What was the first piece you ever designed and produced?
“The first piece I ever designed and produced is not in the collection. It is a weird ring I gave to a friend who used to be the publisher of a magazine. I went into a bead store in Santa Monica one day and started playing and was hooked. I made a very unusual ring of gold druzy and wire and she just loved it so I gave it to her. The first piece for the collection is the ‘tattoo’ double vine upper arm cuff with diamond thorns. I still love that piece.”
What came next as far as figuring out your distinctive aesthetic or sensibility for the collection?
“I knew it would be unusual, and that it would be something that a woman would respond to strongly. I do understand that my collection is not for everyone, but I have tried to design pieces that can be worn by all ages and demographics. A good example of this is my amber acorn earrings. They are just the right length, not too edgy and the color really goes with almost every complexion. However, the women that are attracted to the collection are connected to what I describe as the undomesticated part of themselves: strong, empowering, with a love for organic forms. When I got deeply into my first collection, I realized that some pieces were too expensive to make, others were too hard to engineer and some were just plain too far out. But I knew it had to have a singular voice that wasn’t out there yet and not just a reference to nature, but rather the actual use of nature.”
What inspired your well-balanced juxtaposition between alternative and precious materials?
“I walked outside one day with my mother and my Japanese maple had shed every leaf on the tree. They lay on the ground, covered in glittering frozen dew. It was one of the most beautiful sights we’d ever seen and we stood transfixed and in awe. I knew then that I would work to achieve that beauty—the mix of raw and refined.
What are some of the organic materials you use?
“Materials range from shed deer and moose antler to petrified wood to ancient megalodon shark teeth to boar’s teeth and more. As far as the materials traditionally associated with fine jewelry, I mix my natural materials with diamonds, 18K gold and silver, I also love tiger’s eye as a gemstone. I don’t use a lot of color. I find it distracting from people’s faces— but there are exceptions: pinks, greens and blues can be great. And I passionately love turquoise and will use that soon. But for now, I work with neutrals.”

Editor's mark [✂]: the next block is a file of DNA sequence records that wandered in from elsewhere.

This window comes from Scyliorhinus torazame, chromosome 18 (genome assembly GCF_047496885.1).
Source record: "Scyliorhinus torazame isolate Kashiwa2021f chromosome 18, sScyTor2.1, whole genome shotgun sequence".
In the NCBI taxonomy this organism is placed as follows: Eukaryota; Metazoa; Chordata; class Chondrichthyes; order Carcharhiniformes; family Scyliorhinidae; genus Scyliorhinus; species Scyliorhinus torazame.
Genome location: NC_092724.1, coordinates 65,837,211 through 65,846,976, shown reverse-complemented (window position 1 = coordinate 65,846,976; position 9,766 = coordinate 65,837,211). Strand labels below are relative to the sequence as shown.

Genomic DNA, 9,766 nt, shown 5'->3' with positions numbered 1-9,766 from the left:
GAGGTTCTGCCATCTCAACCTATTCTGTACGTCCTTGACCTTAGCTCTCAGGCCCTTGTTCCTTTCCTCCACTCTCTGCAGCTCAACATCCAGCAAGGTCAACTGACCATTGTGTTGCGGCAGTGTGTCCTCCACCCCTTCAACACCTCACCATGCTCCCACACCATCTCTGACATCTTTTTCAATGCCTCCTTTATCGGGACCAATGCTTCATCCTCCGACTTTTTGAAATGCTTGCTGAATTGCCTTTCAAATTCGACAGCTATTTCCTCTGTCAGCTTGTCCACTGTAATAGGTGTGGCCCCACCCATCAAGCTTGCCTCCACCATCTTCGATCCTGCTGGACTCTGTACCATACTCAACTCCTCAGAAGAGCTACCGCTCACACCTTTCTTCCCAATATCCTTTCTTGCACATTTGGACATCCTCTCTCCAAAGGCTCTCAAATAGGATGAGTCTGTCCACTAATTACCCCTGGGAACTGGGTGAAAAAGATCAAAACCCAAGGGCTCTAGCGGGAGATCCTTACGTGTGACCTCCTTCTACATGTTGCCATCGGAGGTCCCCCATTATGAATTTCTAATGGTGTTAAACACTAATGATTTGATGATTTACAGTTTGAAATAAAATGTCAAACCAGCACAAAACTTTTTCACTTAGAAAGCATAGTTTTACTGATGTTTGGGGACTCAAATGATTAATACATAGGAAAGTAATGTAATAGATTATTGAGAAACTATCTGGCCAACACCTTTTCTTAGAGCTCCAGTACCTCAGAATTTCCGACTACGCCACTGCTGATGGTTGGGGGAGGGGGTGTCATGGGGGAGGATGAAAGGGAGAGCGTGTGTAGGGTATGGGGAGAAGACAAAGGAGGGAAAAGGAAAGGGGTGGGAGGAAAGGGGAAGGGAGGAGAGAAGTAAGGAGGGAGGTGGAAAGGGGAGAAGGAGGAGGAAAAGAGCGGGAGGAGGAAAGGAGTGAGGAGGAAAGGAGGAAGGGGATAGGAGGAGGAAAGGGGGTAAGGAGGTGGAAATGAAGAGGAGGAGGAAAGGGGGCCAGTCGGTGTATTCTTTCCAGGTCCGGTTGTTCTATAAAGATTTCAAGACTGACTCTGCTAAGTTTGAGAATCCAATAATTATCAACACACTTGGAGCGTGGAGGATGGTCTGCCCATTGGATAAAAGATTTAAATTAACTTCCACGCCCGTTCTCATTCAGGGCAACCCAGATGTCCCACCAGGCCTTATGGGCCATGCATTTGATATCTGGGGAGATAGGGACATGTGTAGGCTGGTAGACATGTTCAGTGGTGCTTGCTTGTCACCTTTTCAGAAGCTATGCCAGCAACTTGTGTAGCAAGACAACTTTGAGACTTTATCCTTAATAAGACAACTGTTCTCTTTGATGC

What are some of your favorite pieces in the collection and why?
“There is the War Ring, which is totally badass. It is made of shed antler, 18k and diamonds turned upside down. I am also really into my new spike rings, which I can make in a variety of incarnations. They were a real hit at my retail trade shows: modern and edgy but just in the right dose of each. They may wind up being my signature motif. They are really easy to wear and not too big and even men love them. “
Have you had a piece of jewelry handed down to you that you wear often or never take off and what is it?
“My grandfather was a famous coach. He won title after title in both football and baseball. I had a charm bracelet with about 20 gold footballs and baseballs on it in 18K, which was stolen when we moved to LA. When I think of all he did, all his boys did, to earn those little gold footballs, it breaks my heart that it was stolen and lost to me forever. It was so meaningful.”
“As for what I have never taken off: my wedding set, not even to surf.”
How would you suggest women buy and wear jewelry?
“Every kind of jewelry has its place. There is room for all types of pieces. I do, however, get tired of the repetition that I see in the jewelry market and stores. There are a million of the same diamond bands out there, for instance. All lovely, stackable and easy-to-wear. They also have a place in a women’s jewelry wardrobe. But if you want to something to show up or stand out, save your money and get a statement piece that really moves you, that really expresses who you are. And when you’ve found and purchased it, ‘you’ll float home.’ ”
In Partnership with Feral Jewelry